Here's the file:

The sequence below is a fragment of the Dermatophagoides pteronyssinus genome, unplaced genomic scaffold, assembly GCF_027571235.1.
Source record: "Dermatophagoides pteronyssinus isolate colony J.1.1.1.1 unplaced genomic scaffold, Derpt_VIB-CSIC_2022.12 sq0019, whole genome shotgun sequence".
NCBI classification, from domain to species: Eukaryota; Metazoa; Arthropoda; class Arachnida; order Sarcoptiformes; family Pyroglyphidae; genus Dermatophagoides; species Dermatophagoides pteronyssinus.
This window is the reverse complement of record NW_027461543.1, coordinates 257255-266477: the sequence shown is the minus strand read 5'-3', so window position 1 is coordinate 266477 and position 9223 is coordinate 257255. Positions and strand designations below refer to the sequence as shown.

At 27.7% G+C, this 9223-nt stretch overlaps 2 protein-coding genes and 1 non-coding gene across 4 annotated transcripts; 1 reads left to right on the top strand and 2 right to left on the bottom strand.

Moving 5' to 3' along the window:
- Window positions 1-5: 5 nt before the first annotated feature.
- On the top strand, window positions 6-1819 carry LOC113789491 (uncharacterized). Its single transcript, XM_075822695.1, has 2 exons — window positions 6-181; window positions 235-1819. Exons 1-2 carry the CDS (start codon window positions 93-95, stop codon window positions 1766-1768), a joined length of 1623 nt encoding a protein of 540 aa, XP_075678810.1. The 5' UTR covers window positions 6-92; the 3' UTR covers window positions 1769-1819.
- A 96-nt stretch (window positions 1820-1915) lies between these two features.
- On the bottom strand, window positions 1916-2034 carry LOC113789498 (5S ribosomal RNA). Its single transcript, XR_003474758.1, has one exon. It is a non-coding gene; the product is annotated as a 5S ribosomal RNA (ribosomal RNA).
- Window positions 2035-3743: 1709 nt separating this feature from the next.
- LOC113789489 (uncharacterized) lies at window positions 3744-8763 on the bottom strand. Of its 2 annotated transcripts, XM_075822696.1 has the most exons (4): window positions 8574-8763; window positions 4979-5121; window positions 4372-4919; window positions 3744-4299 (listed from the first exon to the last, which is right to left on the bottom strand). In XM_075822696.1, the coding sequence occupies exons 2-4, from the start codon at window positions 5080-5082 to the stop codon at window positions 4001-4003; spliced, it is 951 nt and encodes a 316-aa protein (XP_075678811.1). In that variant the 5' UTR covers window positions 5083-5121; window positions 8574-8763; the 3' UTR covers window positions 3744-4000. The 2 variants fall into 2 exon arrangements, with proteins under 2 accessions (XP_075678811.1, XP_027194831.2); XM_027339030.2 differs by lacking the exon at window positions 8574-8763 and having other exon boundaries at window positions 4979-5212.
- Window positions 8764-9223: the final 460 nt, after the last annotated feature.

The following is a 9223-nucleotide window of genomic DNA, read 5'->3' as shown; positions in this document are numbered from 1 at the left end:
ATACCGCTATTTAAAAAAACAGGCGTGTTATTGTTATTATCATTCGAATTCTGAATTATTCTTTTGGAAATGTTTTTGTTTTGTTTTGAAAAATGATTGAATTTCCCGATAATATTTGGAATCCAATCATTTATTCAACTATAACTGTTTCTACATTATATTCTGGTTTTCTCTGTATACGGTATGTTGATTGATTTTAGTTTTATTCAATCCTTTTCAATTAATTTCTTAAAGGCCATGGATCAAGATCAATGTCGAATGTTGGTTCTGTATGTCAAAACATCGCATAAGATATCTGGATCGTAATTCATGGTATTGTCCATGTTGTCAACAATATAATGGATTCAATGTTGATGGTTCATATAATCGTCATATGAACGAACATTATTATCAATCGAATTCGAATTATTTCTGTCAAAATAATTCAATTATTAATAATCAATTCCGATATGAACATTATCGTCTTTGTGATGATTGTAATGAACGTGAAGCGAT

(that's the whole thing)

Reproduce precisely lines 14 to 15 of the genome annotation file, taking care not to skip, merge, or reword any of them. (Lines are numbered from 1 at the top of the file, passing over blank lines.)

The following is a 9223-nucleotide window of genomic DNA, read 5'->3' as shown; positions in this document are numbered from 1 at the left end:
ATACCGCTATTTAAAAAAACAGGCGTGTTATTGTTATTATCATTCGAATTCTGAATTATTCTTTTGGAAATGTTTTTGTTTTGTTTTGAAAAATGATTGAATTTCCCGATAATATTTGGAATCCAATCATTTATTCAACTATAACTGTTTCTACATTATATTCTGGTTTTCTCTGTATACGGTATGTTGATTGATTTTAGTTTTATTCAATCCTTTTCAATTAATTTCTTAAAGGCCATGGATCAAGATCAATGTCGAATGTTGGTTCTGTATGTCAAAACATCGCATAAGATATCTGGATCGTAATTCATGGTATTGTCCATGTTGTCAACAATATAATGGATTCAATGTTGATGGTTCATATAATCGTCATATGAACGAACATTATTATCAATCGAATTCGAATTATTTCTGTCAAAATAATTCAATTATTAATAATCAATTCCGATATGAACATTATCGTCTTTGTGATGATTGTAATGAACGTGAAGCGAT